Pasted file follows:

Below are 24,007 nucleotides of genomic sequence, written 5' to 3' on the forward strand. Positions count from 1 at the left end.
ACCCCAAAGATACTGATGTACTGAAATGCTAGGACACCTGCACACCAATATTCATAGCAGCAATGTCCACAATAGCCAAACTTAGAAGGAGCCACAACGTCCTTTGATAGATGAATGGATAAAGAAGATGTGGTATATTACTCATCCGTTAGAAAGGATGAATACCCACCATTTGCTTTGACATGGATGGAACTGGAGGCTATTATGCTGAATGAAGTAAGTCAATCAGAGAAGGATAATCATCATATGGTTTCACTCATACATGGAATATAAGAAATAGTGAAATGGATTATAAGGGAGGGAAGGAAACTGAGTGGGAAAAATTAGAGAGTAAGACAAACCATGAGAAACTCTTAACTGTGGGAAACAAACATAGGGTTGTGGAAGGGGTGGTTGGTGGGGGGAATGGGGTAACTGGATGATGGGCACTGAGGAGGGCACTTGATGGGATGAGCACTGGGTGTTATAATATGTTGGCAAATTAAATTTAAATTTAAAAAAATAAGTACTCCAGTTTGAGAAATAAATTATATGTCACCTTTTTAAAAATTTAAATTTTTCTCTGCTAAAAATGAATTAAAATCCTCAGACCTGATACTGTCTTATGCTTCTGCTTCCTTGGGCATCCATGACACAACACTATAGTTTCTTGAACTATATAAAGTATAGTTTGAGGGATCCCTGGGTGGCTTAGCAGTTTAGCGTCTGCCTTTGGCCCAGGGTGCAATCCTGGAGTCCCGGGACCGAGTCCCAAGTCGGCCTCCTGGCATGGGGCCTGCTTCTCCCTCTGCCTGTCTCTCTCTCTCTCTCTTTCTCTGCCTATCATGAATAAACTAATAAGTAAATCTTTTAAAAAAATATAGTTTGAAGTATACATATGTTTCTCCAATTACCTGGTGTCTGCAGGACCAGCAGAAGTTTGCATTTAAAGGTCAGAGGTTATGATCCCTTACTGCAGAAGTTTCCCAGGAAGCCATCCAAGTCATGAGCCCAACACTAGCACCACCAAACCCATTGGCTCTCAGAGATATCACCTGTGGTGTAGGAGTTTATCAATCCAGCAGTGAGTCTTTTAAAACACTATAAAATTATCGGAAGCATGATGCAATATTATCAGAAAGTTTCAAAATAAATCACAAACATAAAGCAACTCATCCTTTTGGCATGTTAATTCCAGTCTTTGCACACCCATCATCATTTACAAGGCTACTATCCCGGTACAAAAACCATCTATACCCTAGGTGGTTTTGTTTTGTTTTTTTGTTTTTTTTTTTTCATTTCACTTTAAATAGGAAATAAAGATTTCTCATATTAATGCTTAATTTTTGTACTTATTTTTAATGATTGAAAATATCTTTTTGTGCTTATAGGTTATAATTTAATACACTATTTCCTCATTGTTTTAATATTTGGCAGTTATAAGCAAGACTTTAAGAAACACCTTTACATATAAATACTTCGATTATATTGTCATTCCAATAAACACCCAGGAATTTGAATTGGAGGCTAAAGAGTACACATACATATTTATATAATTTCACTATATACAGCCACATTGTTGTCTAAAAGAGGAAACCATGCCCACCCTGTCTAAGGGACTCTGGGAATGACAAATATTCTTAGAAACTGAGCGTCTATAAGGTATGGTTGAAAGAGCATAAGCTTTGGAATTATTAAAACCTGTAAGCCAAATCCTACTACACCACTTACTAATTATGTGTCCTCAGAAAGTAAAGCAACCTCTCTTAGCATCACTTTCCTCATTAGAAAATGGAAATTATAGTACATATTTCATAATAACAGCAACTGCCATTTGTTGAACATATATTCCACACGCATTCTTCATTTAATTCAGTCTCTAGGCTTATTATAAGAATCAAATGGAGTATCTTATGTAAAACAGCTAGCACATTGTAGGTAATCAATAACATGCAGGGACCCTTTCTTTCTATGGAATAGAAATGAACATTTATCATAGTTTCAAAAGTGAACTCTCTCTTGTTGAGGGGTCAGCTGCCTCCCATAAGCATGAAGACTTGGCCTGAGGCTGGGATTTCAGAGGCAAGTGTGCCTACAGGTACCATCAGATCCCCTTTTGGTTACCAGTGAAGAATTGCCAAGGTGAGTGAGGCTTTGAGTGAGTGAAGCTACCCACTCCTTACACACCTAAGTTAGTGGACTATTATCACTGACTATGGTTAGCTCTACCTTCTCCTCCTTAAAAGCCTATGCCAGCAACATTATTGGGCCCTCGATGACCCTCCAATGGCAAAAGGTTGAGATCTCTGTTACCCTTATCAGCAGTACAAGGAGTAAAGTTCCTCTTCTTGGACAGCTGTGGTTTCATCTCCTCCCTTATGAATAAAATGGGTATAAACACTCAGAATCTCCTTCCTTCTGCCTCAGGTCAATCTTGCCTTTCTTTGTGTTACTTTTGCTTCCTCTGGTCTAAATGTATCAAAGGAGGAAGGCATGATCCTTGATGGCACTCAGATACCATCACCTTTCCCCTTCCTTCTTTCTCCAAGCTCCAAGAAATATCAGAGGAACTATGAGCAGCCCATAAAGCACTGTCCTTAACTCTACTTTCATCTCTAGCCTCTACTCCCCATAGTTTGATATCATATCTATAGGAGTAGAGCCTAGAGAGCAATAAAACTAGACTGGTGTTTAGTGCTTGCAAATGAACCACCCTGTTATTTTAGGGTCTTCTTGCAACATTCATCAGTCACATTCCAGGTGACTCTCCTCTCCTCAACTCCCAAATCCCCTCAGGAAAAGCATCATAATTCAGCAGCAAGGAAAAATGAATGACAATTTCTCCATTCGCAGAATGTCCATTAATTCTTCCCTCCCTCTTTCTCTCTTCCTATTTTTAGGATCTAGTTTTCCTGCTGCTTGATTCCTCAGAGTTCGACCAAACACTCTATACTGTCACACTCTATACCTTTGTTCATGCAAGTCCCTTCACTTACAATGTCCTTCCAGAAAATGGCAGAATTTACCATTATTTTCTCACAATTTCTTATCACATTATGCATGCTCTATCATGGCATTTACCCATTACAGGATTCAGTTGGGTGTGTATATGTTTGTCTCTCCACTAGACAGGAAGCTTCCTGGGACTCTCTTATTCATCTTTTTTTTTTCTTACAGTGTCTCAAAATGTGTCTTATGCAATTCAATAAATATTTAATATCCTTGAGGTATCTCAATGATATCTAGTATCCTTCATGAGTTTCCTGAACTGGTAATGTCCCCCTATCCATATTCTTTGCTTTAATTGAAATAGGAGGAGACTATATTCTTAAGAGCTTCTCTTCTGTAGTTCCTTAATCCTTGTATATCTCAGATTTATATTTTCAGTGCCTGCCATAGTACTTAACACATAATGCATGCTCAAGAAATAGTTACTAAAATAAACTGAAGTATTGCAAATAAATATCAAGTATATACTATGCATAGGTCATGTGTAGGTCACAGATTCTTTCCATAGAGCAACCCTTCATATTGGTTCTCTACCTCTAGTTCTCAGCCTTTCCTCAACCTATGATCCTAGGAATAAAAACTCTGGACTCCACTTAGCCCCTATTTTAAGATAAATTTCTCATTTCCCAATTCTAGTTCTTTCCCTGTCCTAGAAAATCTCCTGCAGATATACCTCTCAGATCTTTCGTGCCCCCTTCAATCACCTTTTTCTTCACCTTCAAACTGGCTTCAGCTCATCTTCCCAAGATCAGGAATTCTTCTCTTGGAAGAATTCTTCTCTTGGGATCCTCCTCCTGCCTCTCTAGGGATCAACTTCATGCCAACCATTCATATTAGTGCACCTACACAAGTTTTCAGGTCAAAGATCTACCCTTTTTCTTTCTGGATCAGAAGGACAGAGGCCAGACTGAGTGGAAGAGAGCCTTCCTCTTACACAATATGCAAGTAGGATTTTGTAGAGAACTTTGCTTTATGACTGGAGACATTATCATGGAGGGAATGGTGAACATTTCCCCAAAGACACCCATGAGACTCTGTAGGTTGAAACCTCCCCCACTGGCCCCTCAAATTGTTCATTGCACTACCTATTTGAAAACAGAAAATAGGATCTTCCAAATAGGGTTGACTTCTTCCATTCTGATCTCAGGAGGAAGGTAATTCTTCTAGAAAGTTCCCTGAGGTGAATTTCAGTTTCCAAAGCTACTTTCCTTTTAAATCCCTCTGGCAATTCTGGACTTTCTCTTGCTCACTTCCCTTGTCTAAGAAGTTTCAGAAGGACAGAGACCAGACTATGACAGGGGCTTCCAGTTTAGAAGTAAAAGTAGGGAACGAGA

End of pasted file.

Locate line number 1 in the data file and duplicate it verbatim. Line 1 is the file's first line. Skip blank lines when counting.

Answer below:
Below are 24,007 nucleotides of genomic sequence, written 5' to 3' on the forward strand. Positions count from 1 at the left end.